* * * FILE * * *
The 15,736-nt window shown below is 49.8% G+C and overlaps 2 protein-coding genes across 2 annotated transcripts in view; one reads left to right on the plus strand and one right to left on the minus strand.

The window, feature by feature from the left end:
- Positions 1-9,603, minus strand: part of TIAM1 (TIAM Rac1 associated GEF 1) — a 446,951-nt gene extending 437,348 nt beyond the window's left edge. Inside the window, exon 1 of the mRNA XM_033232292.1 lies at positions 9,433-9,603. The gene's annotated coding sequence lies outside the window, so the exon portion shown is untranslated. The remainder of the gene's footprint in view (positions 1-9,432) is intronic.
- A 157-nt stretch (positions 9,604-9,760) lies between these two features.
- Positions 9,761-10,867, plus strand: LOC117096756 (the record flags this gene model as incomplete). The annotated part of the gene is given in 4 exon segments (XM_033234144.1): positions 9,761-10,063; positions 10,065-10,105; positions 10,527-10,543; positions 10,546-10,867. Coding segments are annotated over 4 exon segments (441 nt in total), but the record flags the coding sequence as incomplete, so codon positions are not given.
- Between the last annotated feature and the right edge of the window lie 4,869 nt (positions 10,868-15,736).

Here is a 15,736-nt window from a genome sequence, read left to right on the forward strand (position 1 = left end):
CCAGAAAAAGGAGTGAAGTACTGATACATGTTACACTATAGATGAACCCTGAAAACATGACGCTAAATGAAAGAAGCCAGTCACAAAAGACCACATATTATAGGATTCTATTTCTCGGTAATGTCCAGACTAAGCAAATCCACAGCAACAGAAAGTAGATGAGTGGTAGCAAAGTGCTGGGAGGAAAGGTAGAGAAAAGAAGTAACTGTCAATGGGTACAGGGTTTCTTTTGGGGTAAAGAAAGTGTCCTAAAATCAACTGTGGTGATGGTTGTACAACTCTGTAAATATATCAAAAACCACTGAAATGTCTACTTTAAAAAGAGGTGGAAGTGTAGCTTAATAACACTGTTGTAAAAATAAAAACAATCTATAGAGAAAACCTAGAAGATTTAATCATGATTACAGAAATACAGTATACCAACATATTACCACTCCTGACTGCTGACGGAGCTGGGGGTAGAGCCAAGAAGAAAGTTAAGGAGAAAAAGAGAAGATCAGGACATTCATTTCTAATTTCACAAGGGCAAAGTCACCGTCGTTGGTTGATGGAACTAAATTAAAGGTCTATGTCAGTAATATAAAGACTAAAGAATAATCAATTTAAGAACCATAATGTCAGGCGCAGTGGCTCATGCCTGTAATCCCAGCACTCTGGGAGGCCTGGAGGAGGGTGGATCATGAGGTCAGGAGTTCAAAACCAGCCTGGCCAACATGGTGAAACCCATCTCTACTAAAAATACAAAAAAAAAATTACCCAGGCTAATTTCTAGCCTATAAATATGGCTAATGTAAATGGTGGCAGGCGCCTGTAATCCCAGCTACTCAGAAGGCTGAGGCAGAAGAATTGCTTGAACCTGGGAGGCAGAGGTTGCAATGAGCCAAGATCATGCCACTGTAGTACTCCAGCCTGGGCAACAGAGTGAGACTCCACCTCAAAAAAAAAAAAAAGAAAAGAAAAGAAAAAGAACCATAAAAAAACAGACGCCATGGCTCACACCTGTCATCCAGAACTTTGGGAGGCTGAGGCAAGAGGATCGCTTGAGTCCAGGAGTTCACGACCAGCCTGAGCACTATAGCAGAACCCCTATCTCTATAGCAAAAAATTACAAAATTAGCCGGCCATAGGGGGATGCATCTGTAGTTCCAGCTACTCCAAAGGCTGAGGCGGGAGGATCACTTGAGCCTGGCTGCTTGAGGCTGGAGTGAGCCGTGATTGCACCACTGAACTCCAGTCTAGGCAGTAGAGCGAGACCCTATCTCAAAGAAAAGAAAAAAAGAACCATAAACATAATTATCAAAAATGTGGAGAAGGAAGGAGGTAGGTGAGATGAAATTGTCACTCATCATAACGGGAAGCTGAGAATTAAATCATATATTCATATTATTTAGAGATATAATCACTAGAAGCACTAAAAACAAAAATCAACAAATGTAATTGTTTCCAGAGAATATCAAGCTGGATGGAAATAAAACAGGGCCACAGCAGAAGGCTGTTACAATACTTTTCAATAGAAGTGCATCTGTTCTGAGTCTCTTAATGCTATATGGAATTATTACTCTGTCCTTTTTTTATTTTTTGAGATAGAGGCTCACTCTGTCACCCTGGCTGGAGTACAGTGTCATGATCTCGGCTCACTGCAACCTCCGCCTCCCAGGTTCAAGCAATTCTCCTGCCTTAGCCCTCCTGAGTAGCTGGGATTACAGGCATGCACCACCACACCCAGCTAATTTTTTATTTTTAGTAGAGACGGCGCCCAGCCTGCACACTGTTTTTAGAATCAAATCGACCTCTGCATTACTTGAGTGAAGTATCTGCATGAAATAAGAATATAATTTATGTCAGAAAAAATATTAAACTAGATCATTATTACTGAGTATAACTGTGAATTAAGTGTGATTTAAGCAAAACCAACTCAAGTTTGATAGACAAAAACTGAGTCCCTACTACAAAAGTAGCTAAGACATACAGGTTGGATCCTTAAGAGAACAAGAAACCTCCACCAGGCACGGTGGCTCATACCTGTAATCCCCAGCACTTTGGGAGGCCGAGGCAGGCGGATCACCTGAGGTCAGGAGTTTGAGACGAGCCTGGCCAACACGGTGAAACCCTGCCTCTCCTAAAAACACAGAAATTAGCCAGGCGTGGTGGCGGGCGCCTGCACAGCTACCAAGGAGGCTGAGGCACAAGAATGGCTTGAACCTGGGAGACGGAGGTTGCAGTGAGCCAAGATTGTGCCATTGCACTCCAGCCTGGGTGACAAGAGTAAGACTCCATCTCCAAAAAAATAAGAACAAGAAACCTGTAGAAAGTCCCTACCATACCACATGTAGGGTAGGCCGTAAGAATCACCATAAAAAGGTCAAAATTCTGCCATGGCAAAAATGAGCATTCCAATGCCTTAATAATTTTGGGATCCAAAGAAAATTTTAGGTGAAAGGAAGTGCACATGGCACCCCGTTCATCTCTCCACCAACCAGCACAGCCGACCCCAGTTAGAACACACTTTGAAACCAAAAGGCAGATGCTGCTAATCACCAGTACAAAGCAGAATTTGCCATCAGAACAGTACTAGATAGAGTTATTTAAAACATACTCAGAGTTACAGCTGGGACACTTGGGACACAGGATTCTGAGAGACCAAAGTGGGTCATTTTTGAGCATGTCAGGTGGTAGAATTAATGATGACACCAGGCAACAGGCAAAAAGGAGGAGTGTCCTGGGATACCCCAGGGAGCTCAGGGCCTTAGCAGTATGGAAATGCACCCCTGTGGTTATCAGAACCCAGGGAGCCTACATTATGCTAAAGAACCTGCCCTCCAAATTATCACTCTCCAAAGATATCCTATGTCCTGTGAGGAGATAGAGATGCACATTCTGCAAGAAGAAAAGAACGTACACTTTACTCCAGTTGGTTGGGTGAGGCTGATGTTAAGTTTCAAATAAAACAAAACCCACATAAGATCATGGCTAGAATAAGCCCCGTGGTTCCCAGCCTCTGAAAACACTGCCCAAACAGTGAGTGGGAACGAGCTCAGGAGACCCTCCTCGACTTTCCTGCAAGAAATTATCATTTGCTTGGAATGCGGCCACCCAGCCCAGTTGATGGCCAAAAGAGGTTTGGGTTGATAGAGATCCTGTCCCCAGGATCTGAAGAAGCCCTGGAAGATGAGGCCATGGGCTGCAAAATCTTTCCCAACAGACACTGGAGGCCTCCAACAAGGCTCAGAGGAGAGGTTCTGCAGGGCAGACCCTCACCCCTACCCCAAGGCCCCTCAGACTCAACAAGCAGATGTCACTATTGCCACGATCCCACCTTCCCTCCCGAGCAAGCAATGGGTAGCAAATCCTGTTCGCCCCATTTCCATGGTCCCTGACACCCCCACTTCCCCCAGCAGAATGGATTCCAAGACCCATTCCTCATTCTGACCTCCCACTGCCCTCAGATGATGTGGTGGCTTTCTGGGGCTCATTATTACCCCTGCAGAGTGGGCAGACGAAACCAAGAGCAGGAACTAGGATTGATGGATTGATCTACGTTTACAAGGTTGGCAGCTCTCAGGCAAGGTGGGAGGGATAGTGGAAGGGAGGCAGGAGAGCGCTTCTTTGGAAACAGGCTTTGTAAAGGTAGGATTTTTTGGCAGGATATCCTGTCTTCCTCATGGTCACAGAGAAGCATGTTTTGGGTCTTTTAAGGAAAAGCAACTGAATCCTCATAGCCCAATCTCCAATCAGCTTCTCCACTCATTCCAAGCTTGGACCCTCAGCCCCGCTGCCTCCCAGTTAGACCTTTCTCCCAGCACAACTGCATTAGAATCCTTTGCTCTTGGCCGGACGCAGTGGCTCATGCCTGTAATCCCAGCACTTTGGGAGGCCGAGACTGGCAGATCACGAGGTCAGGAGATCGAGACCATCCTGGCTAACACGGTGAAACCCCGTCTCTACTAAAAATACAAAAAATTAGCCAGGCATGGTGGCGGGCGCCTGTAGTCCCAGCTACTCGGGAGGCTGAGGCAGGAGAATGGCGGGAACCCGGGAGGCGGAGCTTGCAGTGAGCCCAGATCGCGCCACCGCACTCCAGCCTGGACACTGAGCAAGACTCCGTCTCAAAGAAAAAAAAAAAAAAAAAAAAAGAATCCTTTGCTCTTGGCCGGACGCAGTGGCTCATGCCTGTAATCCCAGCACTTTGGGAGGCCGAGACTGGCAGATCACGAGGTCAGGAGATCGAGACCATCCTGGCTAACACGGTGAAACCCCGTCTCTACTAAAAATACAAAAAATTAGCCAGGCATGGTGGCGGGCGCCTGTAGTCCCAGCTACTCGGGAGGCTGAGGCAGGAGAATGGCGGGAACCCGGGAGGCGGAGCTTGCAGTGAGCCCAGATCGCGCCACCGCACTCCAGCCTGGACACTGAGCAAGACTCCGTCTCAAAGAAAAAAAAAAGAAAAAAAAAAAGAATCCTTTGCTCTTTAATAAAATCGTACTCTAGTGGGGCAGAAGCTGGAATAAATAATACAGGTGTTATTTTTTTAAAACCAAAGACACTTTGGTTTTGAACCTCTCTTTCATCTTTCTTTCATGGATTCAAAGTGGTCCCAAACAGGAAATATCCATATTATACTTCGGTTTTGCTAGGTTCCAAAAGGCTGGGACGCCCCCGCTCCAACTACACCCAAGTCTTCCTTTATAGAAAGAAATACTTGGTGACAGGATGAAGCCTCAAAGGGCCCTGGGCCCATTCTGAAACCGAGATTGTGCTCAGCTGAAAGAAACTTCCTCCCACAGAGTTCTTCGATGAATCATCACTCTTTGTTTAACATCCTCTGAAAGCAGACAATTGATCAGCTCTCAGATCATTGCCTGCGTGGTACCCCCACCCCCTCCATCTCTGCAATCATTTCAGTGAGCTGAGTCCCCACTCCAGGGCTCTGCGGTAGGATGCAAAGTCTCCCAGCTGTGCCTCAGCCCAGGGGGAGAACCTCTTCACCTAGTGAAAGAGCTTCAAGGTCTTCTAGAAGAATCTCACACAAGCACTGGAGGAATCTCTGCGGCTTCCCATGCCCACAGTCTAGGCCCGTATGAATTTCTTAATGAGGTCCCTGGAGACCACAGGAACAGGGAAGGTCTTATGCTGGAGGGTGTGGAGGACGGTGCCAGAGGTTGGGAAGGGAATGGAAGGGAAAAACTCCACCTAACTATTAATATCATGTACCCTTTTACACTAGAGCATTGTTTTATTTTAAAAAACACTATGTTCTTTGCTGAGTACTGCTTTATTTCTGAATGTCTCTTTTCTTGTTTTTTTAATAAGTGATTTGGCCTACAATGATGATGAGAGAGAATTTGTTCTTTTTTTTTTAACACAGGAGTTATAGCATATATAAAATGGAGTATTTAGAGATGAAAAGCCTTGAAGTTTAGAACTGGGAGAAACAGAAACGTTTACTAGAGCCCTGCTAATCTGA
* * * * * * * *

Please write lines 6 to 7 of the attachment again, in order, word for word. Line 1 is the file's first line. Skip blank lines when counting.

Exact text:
- Between the last annotated feature and the right edge of the window lie 4,869 nt (positions 10,868-15,736).

Here is a 15,736-nt window from a genome sequence, read left to right on the forward strand (position 1 = left end):